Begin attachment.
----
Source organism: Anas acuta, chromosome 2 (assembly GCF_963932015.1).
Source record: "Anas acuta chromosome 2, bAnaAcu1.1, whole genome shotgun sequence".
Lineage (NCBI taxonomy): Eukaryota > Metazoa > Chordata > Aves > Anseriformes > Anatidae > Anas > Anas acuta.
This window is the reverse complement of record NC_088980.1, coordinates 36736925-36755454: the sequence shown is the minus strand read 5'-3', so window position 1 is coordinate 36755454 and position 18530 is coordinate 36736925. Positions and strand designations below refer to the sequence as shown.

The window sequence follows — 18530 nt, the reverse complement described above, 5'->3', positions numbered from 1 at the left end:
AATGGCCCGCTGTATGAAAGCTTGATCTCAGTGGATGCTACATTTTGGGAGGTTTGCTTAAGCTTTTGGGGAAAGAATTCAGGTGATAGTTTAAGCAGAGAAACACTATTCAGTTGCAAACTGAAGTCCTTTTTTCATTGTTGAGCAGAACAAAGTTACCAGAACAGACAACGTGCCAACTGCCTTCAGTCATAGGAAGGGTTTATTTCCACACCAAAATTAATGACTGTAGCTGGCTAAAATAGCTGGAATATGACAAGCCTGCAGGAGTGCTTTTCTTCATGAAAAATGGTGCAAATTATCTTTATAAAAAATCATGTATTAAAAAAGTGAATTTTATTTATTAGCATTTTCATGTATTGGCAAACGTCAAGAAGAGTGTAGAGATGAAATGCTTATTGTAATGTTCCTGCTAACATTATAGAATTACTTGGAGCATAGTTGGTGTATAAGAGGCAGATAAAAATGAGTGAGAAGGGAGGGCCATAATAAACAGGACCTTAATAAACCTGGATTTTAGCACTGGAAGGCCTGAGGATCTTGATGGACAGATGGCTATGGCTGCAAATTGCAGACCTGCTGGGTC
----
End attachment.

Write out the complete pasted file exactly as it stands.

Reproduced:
Source organism: Anas acuta, chromosome 2 (assembly GCF_963932015.1).
Source record: "Anas acuta chromosome 2, bAnaAcu1.1, whole genome shotgun sequence".
Lineage (NCBI taxonomy): Eukaryota > Metazoa > Chordata > Aves > Anseriformes > Anatidae > Anas > Anas acuta.
This window is the reverse complement of record NC_088980.1, coordinates 36736925-36755454: the sequence shown is the minus strand read 5'-3', so window position 1 is coordinate 36755454 and position 18530 is coordinate 36736925. Positions and strand designations below refer to the sequence as shown.

The window sequence follows — 18530 nt, the reverse complement described above, 5'->3', positions numbered from 1 at the left end:
AATGGCCCGCTGTATGAAAGCTTGATCTCAGTGGATGCTACATTTTGGGAGGTTTGCTTAAGCTTTTGGGGAAAGAATTCAGGTGATAGTTTAAGCAGAGAAACACTATTCAGTTGCAAACTGAAGTCCTTTTTTCATTGTTGAGCAGAACAAAGTTACCAGAACAGACAACGTGCCAACTGCCTTCAGTCATAGGAAGGGTTTATTTCCACACCAAAATTAATGACTGTAGCTGGCTAAAATAGCTGGAATATGACAAGCCTGCAGGAGTGCTTTTCTTCATGAAAAATGGTGCAAATTATCTTTATAAAAAATCATGTATTAAAAAAGTGAATTTTATTTATTAGCATTTTCATGTATTGGCAAACGTCAAGAAGAGTGTAGAGATGAAATGCTTATTGTAATGTTCCTGCTAACATTATAGAATTACTTGGAGCATAGTTGGTGTATAAGAGGCAGATAAAAATGAGTGAGAAGGGAGGGCCATAATAAACAGGACCTTAATAAACCTGGATTTTAGCACTGGAAGGCCTGAGGATCTTGATGGACAGATGGCTATGGCTGCAAATTGCAGACCTGCTGGGTC